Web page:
Now that we have understood what Reinforcement Learning is, let’s deep dive into the origins and evolution of Reinforcement Learning and Deep Reinforcement Learning in the below section and, how it can solve the problems that Supervised or Unsupervised Learning can’t do and here’s the fun fact, Google search engine is optimised using Reinforcement Algorithms.

Getting familiar with Reinforcement Learning Terminology

Agent and the Environment play the essential role in the reinforcement learning algorithm. The environment is the world that agent survives in. The agent also perceives a reward signal from the environment, a number that tells it how good or bad the current world state is. The goal of the agent is to maximize its cumulative reward, called return. Before we write our first reinforcement learning algorithms, we need to understand the following “Terminology”.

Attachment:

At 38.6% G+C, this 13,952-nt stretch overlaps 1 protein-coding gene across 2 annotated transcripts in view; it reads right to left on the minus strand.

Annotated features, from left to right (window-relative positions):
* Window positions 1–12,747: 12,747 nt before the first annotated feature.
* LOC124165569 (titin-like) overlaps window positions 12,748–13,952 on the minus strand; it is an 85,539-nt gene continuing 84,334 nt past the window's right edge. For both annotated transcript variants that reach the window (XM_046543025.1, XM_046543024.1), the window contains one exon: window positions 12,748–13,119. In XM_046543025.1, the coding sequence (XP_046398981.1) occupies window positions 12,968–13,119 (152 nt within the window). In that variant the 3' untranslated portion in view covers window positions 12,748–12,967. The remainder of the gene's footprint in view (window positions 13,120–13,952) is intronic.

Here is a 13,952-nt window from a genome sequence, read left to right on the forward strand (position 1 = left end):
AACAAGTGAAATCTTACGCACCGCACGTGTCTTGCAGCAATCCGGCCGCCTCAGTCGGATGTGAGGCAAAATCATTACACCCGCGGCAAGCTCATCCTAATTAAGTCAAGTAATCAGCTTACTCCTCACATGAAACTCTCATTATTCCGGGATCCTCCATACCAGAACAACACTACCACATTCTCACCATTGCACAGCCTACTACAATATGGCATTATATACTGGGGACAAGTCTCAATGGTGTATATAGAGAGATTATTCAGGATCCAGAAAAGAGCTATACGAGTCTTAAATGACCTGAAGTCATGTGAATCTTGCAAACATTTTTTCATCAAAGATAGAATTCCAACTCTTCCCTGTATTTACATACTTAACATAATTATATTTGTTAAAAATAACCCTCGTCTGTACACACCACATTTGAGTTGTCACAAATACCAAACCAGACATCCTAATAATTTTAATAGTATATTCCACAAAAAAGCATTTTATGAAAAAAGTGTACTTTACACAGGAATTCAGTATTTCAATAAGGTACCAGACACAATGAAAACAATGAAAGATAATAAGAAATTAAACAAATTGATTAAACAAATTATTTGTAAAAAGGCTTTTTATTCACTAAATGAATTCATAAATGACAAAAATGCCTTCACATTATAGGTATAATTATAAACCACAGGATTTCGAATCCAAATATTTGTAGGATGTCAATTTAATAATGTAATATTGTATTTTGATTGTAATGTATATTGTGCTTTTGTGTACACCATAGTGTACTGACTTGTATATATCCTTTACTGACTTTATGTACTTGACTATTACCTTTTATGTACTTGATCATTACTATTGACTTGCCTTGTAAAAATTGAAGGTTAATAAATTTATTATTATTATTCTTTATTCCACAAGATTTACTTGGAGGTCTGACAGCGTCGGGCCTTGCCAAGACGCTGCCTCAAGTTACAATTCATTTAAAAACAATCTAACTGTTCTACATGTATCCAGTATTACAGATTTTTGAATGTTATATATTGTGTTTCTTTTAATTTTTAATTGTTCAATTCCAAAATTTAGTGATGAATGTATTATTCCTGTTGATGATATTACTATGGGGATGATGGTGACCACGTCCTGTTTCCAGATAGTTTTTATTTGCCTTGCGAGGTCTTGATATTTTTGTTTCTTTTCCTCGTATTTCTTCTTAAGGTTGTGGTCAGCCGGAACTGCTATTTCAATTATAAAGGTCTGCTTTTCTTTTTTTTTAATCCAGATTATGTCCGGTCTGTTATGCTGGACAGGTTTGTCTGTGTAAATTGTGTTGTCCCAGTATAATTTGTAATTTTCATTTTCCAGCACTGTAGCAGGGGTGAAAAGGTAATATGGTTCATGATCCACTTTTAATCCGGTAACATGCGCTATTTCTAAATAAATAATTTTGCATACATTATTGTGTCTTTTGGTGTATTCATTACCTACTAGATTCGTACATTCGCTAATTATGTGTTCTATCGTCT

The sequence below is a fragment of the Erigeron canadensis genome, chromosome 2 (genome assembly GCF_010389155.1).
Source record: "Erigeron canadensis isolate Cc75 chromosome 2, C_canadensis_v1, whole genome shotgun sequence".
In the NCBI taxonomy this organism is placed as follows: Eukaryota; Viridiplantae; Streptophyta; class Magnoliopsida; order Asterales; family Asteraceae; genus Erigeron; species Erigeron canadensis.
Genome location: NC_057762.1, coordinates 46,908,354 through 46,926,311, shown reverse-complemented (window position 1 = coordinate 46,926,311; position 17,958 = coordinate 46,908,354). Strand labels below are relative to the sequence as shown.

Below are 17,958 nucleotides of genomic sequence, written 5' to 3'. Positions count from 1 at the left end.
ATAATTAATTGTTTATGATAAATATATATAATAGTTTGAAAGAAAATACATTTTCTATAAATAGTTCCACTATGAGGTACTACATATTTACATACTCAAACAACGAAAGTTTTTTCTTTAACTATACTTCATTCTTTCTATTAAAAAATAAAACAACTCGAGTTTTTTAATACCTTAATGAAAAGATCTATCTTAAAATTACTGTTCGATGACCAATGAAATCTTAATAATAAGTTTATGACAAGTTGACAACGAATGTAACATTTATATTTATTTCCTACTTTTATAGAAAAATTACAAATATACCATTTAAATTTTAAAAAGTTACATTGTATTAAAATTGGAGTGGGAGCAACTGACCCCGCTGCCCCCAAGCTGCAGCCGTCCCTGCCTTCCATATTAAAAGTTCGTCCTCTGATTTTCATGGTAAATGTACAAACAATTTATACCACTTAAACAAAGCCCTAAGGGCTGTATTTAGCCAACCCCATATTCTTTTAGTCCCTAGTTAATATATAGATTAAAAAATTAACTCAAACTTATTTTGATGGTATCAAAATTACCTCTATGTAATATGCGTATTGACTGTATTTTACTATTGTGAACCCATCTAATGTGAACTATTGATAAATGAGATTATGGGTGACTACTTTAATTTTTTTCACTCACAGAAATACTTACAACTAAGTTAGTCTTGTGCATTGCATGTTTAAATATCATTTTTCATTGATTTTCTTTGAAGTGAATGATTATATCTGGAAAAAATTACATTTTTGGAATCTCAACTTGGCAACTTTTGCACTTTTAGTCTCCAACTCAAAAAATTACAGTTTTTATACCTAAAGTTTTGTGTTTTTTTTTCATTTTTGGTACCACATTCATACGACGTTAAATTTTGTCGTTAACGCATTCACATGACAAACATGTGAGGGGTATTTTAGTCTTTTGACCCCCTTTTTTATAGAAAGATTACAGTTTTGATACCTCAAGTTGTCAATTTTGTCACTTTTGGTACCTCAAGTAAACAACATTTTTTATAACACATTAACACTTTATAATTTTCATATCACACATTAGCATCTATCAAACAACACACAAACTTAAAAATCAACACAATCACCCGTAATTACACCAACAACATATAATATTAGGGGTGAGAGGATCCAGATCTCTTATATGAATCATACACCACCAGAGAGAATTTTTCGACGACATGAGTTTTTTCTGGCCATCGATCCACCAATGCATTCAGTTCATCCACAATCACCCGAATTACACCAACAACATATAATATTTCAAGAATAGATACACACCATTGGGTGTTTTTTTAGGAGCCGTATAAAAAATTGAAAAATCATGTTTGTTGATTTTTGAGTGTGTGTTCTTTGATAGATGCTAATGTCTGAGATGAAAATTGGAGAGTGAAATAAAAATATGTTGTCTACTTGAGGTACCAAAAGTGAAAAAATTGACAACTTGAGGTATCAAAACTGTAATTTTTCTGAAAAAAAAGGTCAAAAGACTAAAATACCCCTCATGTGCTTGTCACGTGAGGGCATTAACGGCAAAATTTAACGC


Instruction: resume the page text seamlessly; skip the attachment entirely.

1. States: The state is a complete description of the world, they don’t hide any pieces of information that is present in the world. It can be a position, a constant or a dynamic. We mostly record these states in arrays, matrices or higher order tensors.
  2. Action: Action is usually based on the environment, different environments lead to different actions based on the agent. Set of valid actions for an agent are recorded in a space called an action space. These are usually finite in number.
  3. Environment: This is the place where the agent lives and interacts with. For different types of environments, we use different rewards, policies, etc.
  4. Reward and Return: The reward function R is the one which must be kept tracked all-time in reinforcement learning. It plays a vital role in tuning, optimizing the algorithm and stop training the algorithm. It depends on the current state of the world, the action just taken, and the next state of the world.
  5. Policies: Policy is a rule used by an agent for choosing the next action, these are also called as agents brains.

Now that we have seen all the reinforcement terminology, now let’s solve a problem using reinforcement algorithms. Before that, we need to understand how we design an issue and assign this reinforcement learning terminology when solving the problem.

Solving the Taxi Problem